News Roundup – Galaxy Note 5, PGA Championship, Trump

Galaxy Note 5 by Samsung. I love the Note 4. It is the best phone that I have ever owned. Great camera. Great battery life.

One of the truly funny and amazing things about golf is that the supposedly “smart guys” will set up a scenario. For the PGA championship the scenario was Jordan Spieth versus Rory McElroy. They want this rivalry to develop so badly but it just hasn’t. At the beginning of round three, Matt Jones, somebody most of us had never heard of, is leading the tournament by two strokes. Jason Day is in second. Should be some good golf this afternoon.

It’s kind of funny how Donald Trump is driving the Republican field mad. Oh, did Roger Ailes declare an unconditional surrender to Donald Trump? Looks like he has.

July unemployment numbers continue to slowly improve. The unemployment rate remained unchanged at 5.3%. The economy added 215,000 new jobs.

Melissa Harris-Perry along with her husband James Perry have written a great article on Black Lives Matter and tying it to New Orleans and Hurricane Katrina. She argues that the movement really started back in New Orleans in the aftermath of Hurricane Katrina. I think she’s right. This article is worth a read (here are a couple paragraphs) –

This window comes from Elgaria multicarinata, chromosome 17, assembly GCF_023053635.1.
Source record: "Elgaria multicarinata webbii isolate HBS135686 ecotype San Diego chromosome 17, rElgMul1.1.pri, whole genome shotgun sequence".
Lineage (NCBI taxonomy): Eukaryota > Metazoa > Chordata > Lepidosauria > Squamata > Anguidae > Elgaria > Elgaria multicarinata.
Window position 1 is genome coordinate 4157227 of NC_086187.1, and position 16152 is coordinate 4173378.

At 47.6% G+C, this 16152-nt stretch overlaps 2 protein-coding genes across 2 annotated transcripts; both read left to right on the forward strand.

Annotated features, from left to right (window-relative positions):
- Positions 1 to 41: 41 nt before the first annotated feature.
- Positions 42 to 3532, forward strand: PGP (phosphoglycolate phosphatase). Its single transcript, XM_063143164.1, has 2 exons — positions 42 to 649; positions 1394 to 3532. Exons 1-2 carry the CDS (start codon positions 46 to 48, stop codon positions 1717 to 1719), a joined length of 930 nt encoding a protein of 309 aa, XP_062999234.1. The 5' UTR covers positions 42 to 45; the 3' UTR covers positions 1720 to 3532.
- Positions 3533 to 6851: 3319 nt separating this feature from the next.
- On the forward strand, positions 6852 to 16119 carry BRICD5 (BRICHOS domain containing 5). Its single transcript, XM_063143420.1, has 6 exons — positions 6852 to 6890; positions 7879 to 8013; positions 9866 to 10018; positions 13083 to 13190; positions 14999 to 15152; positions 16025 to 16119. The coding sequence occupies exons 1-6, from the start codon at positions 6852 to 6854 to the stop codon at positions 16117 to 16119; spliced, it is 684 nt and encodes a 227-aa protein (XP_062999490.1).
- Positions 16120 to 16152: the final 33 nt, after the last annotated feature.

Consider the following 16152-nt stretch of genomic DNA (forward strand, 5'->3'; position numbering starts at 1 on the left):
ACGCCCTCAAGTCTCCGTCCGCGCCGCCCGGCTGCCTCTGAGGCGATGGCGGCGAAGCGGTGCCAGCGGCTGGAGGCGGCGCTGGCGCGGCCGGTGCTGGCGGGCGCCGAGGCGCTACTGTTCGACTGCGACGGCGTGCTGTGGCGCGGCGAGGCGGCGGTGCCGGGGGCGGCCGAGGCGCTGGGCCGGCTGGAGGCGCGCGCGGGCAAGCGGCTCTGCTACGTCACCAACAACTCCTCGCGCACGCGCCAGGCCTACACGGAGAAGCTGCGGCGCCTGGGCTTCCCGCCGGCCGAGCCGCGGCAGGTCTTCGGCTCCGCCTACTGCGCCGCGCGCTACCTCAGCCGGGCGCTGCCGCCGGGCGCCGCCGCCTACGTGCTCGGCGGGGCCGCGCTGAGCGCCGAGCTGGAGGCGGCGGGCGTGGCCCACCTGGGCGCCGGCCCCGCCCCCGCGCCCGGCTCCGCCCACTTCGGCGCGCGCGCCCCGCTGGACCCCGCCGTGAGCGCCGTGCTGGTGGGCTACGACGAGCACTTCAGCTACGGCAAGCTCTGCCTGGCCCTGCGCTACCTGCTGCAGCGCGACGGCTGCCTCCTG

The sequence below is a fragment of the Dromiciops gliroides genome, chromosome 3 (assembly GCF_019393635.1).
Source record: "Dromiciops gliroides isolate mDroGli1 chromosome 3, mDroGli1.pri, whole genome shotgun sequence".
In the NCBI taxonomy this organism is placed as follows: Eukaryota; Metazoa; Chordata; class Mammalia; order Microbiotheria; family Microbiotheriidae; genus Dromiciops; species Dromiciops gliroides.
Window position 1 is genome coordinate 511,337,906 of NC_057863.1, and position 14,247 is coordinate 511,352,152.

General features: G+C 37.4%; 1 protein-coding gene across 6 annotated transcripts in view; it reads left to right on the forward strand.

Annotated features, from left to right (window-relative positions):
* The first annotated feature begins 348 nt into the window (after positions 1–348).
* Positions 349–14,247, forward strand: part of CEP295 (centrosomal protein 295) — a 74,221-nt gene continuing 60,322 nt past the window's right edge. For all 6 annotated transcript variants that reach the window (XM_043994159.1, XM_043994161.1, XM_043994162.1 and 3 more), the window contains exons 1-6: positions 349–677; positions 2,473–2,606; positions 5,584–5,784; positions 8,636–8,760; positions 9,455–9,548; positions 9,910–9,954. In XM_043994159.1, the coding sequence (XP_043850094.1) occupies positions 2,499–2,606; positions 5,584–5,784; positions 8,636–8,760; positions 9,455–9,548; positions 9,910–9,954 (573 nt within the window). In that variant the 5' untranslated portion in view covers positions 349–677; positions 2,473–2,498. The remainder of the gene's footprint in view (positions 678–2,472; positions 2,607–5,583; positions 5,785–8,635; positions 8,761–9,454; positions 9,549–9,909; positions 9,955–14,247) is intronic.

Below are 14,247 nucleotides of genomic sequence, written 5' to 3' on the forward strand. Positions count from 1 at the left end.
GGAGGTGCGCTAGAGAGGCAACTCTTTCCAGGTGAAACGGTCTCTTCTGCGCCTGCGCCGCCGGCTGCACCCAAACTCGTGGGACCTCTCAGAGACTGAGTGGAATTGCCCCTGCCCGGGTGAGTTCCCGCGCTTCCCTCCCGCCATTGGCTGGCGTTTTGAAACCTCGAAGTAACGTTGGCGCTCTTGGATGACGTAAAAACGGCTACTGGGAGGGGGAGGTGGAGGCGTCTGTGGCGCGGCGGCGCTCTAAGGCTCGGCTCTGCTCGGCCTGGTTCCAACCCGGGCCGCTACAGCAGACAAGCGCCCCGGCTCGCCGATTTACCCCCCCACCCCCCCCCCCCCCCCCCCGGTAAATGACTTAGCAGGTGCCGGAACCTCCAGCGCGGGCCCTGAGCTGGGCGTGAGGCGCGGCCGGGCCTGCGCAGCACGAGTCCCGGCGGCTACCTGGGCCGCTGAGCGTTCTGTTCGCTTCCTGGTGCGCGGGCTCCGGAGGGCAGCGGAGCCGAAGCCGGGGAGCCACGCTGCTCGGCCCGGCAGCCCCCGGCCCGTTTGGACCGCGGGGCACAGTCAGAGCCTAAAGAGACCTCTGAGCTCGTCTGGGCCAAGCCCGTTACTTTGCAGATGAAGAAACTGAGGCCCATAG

Hurricane Katrina did not hit New Orleans directly, and the city would have recovered swiftly from the extensive but manageable damage caused by winds and rain alone. But in the hours after the storm hit, several critical levees failed as powerful storm surges swept against decades of inadequate infrastructure. This part of the Katrina story is old and simple: By refusing to invest adequately in the public infrastructure needed to protect the most economically vulnerable and racially marginalized communities, the federal, state, and local governments left New Orleans open to massive devastation and long-term economic losses that affected every single neighborhood.

A decade later, we remain locked in maddening partisan battles as our public infrastructure crumbles beneath us—as if the consequences are irrelevant, or distant, or easily contained. ­Katrina already taught us that the fate of black lives cannot be separated from that of whole communities. Black lives matter.

The federal deficit continues to shrink as thoughtful economists said it would.

AT&T helped the US by on Internet traffic. Are you surprised?

I am completely confused by the young couple in Mississippi that are linked to ISIS.